I also wish we had more sustainable paper. Look at the amount of cotton textile waste we have; there is so much you can do with that. We have experimented with recycled paper with some decent results. We also always ask our clients if something really needs to be printed, as there is a huge environmental cost. If yes, then how can we balance the environmental cost? The Mumbai Art Map – which is created four times a year and distributed for free – is printed on 100% recycled paper. 
You have been doing a lot of interesting paper and printing experiments with Storycity too. Could you tell us about some of these recent experiments? 
Aditya: With each Storycity project, we constantly look at interesting print techniques which can add some value to the project. Each one is printed with a slightly different process. 
Ruchita: Last year, when we did the second edition of City by the Sea, we went to the same press and asked them to raise the quality with finishing, binding and cutting. There was so much learning as we moved from the first to second edition. For the Storycity map, on Nature’s Trail in Mumbai, we worked with Excel Arts which specialises in screen printing. We found a paper supplier in Jaipur that works with textile waste and is completely child labour free. The paper is developed for offset printing, but we used it for screen printing. It worked out great and was quite cost-efficient too. 
Aditya: Also, that project was completely handmade. In fact, a lot of back and forth happened with the press as all the artworks were hand-drawn. Nobody transfers hand-drawn to print directly anymore. The drawings were done with 0.2 mm Rotring pen, and the digital transfer was ruining the details. It took us about a month of reverse engineering to get this sorted. That’s why a printer’s enthusiasm is important.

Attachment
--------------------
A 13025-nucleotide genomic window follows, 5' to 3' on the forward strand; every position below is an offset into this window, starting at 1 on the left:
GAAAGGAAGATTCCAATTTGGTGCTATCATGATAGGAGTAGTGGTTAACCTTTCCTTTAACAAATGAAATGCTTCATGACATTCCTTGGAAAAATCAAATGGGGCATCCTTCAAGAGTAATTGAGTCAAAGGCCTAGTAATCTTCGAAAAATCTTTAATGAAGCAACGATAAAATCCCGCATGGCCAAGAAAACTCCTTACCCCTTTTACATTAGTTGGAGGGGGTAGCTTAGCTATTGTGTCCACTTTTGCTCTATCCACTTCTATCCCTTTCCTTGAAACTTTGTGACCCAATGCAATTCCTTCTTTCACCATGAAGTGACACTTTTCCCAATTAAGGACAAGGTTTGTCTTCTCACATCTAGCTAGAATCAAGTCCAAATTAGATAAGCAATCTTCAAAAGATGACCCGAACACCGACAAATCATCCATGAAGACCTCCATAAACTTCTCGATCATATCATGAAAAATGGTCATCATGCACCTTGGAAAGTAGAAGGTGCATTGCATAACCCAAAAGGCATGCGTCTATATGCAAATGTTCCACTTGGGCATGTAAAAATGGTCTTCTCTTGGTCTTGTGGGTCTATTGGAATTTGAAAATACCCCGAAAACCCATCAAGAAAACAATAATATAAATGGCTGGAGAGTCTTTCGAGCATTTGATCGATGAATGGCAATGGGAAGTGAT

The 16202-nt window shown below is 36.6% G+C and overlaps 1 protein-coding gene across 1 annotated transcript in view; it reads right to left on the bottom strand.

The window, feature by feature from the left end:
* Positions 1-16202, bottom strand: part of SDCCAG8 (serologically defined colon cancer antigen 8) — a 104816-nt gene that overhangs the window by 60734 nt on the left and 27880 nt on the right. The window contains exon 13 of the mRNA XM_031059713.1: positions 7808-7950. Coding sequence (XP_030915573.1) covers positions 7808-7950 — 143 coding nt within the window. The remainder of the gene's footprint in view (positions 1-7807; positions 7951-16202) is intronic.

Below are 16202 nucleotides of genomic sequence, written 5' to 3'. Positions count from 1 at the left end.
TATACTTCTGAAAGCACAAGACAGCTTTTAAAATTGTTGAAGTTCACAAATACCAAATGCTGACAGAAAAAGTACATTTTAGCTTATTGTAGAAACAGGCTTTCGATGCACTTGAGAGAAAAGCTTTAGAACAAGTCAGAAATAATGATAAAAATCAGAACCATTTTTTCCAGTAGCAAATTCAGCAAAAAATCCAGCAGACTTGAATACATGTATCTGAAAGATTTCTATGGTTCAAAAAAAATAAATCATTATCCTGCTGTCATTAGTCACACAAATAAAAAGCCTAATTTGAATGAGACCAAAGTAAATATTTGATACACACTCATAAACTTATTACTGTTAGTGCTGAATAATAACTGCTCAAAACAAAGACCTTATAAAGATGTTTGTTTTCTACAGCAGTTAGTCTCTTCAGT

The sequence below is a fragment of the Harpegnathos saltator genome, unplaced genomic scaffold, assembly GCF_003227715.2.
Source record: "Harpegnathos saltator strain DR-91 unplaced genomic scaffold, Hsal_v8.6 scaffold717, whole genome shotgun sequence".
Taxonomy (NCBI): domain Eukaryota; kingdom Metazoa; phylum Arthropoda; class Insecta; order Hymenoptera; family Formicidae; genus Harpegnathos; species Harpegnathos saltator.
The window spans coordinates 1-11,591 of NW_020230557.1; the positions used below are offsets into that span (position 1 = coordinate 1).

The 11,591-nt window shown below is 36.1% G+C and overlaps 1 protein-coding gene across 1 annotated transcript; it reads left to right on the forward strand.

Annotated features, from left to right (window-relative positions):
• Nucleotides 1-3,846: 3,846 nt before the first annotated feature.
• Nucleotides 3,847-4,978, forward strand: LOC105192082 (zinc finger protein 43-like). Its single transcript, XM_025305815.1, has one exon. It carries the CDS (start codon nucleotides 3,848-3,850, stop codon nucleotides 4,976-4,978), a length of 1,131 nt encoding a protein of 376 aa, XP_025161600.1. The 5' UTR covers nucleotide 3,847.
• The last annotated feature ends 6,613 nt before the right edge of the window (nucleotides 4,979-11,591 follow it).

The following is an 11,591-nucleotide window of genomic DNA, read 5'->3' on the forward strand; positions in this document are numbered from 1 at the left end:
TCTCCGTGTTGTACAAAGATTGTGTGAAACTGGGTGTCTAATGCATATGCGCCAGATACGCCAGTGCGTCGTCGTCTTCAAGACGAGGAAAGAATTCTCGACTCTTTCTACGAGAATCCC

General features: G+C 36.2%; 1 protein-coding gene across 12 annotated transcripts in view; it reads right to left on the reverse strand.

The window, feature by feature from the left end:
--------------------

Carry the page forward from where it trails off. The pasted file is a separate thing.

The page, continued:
What's your long-term vision for this project? 
Ruchita: We would like to do Storycity publications for other cities. If we were to set up a different Storycity division, we would have enough material for it for the next five years! There is just so much to see in India but no definitive maps or accessible resources. Our target audience is the creative community, people who want to know where they could go, but not be told what they should do. Our itineraries are very flexible and anecdotal in nature. We also have a selfish reason to continue doing Storycity- which is to learn about our design history. 
Aditya: Interestingly, a large number of people who are buying Storycity are locals. They just want to know about their own city and its heritage. Therefore, the broader idea behind Storycity remains the same - it helps people engage more with their cities. 
In terms of work, what are some of your main plans for this year?
Ruchita: We are looking forward to continue with Art India magazine’s redesign, which we have recently taken up, as a long-term collaboration. We are working on an artist monograph, which is very exciting. Then, there is quite a bit of new work in the digital space as well. It’s all work in progress.